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Joey Votto and the Church

by on April 12, 2019

Joey Votto and the Church

Can a player get hit by a pitch and not charge the mound and empty the bullpen? Joey Votto just proved that that is possible.

He tossed the ball to the pitcher and jogged to first base. How amazing. How instructive. How convicting.

Votto is a tough competitor and is capable of contesting calls. He is a human being. He has a long history of excellence in his sport. He is an example of character to everyone who witnessed the recent event. When an event could have been exploited, he did not.

Was the hit intentional? How would anyone know?

Can the church learn from this event? People are hurt so easily. We wear our feelings on our sleeves. Any little word or event can upset us to the point of ruining our day and splitting the church.

What if the injury was not intentional? How should we respond? Can we think the best of each other? Can we toss the ball back to the one who threw it? Can we do it with no malicious intent? If not, why not?

Don’t I know how worldly counseling deals with these kinds of things? Intent no longer means anything. If I get ‘hit by your pitch’, you are going to pay. Even if it was not intentional? – what does that have to do with it? You threw the ball and I got hit. You hurt me and it is your fault. You are guilty and you pay.

Worldly counseling does not even want us to think the best of each other. Why not? Because there is so much ‘toxic’ behavior and so much ‘narcissistic’ behavior that thinking the best of each other only allows those unacceptable behaviors to continue.

There is a point where those things must be addressed and halted – granted. But the degree to which this approach is advocated has made life impossible. You can go to jail for unintended physical or emotional injury.

Votto’s response was witnessed by many – some watching the game and some on the news. I hope this stays in people’s minds for a long, long time. I hope it goes with people to church this weekend. I hope it begins to change their ideas and their behaviors in every area of life.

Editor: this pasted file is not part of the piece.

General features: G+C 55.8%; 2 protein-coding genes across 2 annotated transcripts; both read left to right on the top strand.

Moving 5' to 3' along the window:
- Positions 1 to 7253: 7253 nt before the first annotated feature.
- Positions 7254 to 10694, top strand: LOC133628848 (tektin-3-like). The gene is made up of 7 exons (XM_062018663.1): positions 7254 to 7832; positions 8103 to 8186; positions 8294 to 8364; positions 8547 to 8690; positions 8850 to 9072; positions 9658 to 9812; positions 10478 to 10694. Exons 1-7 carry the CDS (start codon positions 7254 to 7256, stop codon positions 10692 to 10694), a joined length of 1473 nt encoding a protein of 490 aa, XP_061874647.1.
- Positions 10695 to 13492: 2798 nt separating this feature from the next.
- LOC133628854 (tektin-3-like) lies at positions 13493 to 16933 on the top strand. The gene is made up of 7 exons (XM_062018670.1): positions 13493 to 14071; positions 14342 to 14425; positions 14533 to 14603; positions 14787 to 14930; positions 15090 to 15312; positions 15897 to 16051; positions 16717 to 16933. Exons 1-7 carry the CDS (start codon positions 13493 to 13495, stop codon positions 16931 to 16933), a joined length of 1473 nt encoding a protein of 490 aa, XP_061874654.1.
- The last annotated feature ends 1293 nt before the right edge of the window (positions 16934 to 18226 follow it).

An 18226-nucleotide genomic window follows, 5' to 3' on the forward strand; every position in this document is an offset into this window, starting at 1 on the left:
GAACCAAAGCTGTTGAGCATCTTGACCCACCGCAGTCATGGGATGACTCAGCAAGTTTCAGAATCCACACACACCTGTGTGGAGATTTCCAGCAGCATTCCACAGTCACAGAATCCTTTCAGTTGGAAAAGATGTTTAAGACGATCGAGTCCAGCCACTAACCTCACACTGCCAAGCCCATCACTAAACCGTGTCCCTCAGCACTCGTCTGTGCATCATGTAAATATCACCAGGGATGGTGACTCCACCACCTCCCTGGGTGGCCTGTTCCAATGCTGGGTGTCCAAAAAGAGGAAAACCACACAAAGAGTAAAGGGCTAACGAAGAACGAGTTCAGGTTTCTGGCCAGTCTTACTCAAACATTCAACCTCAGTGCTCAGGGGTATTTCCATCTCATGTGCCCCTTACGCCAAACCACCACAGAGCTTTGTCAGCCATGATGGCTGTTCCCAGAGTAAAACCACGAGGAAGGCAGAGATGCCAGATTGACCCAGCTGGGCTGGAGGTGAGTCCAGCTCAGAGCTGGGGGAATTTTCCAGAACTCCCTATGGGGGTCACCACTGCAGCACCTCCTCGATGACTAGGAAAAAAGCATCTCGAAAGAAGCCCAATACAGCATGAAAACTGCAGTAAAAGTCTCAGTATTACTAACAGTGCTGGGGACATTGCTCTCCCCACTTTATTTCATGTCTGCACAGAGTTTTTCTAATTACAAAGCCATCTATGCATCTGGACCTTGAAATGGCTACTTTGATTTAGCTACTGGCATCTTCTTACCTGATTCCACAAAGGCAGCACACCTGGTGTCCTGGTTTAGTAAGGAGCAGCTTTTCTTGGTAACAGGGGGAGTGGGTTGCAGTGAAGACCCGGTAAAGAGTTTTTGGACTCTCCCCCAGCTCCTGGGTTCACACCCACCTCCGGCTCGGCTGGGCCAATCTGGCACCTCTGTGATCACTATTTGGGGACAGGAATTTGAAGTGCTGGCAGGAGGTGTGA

So many relationships are snarled and destroyed unnecessarily because of wrong responses to unintentional injury. Our society is disintegrating as we blame and empty-the-dugout in our counsel meetings and member’s meetings and our little discussions about something we think has hurt us or one of our friends.

Think of the Josephs, Deborahs, Esthers, Daniels and Apostle Paul, not to mention our Savior. If these people had responded like many do today, there would be no history to honor and emulate.

When the pitch hit Votto he had a huge amount of power in his hands and only seconds to decide how to use that power. He could start a fist flying fray or he could defuse the situation with an unexpected, understanding gesture.

How do you think the pitcher felt? He knew the potential result of his pitch. The forgiving actions of the batter could only reach his heart knowing that the possibilities were potentially destructive. Whether he knew it or not, what he experienced was grace.

What do you do when that power is in your hands? Who do you tell? What do you do? How do you feel? Who is your role model? How do you react and respond? Do you live with an attitude of forgiveness that refuses to retaliate? Do you offer grace? Those are choices we all have to make.

It is time to honor the real women and men who take the hit, toss the ball back to the pitcher and jog to first base. Mister Votto, may your example be the example for many generations. May this story be told around camp fires many years hence. May the church observe and practice your courage and character. Your example and message are long overdue.

Note: I do not watch ball games. This info came from the news and brief clips of the event. This is not to implicate fans of baseball or other sports. This is to herald and highlight behavior that should be honored and emulated.

From → Christian Living

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